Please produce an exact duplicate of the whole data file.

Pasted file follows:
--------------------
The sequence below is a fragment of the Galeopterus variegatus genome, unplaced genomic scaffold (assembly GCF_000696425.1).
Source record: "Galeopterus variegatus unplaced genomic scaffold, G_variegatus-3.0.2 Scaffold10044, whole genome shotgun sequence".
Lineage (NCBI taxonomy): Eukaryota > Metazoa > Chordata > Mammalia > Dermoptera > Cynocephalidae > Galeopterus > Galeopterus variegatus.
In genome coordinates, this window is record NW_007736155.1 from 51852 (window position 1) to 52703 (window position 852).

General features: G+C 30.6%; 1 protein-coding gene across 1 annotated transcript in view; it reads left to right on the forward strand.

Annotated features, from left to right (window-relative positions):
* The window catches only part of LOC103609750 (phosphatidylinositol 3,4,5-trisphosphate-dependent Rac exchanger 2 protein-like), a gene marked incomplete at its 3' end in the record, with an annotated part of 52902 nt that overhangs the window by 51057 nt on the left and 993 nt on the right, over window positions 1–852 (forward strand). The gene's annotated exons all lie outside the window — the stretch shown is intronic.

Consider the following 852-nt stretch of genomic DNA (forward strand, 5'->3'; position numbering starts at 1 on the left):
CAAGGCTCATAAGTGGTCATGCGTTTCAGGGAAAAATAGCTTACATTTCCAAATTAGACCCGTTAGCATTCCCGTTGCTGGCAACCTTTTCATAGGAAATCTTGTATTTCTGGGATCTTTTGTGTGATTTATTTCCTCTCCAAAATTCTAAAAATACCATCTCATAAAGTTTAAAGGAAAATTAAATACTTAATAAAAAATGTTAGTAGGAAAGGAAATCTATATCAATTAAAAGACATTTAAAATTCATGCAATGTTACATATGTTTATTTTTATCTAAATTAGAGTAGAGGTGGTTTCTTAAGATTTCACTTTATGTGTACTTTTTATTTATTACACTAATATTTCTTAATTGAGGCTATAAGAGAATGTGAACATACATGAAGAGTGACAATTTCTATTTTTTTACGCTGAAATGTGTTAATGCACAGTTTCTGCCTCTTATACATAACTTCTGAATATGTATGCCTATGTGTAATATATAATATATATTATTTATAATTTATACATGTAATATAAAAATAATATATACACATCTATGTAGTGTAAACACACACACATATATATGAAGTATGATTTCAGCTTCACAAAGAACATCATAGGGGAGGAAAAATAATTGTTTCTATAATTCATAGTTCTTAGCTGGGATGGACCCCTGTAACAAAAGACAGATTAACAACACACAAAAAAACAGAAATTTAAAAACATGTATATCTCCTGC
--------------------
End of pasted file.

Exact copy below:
The sequence below is a fragment of the Galeopterus variegatus genome, unplaced genomic scaffold (assembly GCF_000696425.1).
Source record: "Galeopterus variegatus unplaced genomic scaffold, G_variegatus-3.0.2 Scaffold10044, whole genome shotgun sequence".
Lineage (NCBI taxonomy): Eukaryota > Metazoa > Chordata > Mammalia > Dermoptera > Cynocephalidae > Galeopterus > Galeopterus variegatus.
In genome coordinates, this window is record NW_007736155.1 from 51852 (window position 1) to 52703 (window position 852).

General features: G+C 30.6%; 1 protein-coding gene across 1 annotated transcript in view; it reads left to right on the forward strand.

Annotated features, from left to right (window-relative positions):
* The window catches only part of LOC103609750 (phosphatidylinositol 3,4,5-trisphosphate-dependent Rac exchanger 2 protein-like), a gene marked incomplete at its 3' end in the record, with an annotated part of 52902 nt that overhangs the window by 51057 nt on the left and 993 nt on the right, over window positions 1–852 (forward strand). The gene's annotated exons all lie outside the window — the stretch shown is intronic.

Consider the following 852-nt stretch of genomic DNA (forward strand, 5'->3'; position numbering starts at 1 on the left):
CAAGGCTCATAAGTGGTCATGCGTTTCAGGGAAAAATAGCTTACATTTCCAAATTAGACCCGTTAGCATTCCCGTTGCTGGCAACCTTTTCATAGGAAATCTTGTATTTCTGGGATCTTTTGTGTGATTTATTTCCTCTCCAAAATTCTAAAAATACCATCTCATAAAGTTTAAAGGAAAATTAAATACTTAATAAAAAATGTTAGTAGGAAAGGAAATCTATATCAATTAAAAGACATTTAAAATTCATGCAATGTTACATATGTTTATTTTTATCTAAATTAGAGTAGAGGTGGTTTCTTAAGATTTCACTTTATGTGTACTTTTTATTTATTACACTAATATTTCTTAATTGAGGCTATAAGAGAATGTGAACATACATGAAGAGTGACAATTTCTATTTTTTTACGCTGAAATGTGTTAATGCACAGTTTCTGCCTCTTATACATAACTTCTGAATATGTATGCCTATGTGTAATATATAATATATATTATTTATAATTTATACATGTAATATAAAAATAATATATACACATCTATGTAGTGTAAACACACACACATATATATGAAGTATGATTTCAGCTTCACAAAGAACATCATAGGGGAGGAAAAATAATTGTTTCTATAATTCATAGTTCTTAGCTGGGATGGACCCCTGTAACAAAAGACAGATTAACAACACACAAAAAAACAGAAATTTAAAAACATGTATATCTCCTGC